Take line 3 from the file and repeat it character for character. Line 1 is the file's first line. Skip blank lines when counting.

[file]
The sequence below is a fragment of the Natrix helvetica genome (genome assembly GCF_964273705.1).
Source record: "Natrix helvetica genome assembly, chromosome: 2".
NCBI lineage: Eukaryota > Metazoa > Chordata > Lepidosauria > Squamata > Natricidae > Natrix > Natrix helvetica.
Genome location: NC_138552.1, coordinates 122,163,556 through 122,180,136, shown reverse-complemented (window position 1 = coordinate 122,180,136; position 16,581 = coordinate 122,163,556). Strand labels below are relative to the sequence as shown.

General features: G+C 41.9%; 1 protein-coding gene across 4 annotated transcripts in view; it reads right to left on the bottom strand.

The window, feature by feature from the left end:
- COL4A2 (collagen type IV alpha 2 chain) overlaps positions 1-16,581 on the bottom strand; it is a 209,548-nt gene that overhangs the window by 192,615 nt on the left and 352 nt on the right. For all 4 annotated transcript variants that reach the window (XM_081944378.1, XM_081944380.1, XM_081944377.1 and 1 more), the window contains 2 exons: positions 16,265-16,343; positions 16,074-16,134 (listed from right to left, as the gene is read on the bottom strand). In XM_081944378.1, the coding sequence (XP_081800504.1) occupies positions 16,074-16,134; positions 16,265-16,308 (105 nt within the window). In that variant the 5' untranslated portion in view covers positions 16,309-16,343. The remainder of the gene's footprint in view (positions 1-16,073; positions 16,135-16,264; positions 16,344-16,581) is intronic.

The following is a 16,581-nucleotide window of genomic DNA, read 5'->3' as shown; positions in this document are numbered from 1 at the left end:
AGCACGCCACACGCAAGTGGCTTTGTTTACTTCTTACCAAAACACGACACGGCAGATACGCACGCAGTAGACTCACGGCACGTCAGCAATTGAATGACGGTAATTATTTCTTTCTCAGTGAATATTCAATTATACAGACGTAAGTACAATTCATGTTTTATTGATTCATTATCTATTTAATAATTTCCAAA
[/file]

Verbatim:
NCBI lineage: Eukaryota > Metazoa > Chordata > Lepidosauria > Squamata > Natricidae > Natrix > Natrix helvetica.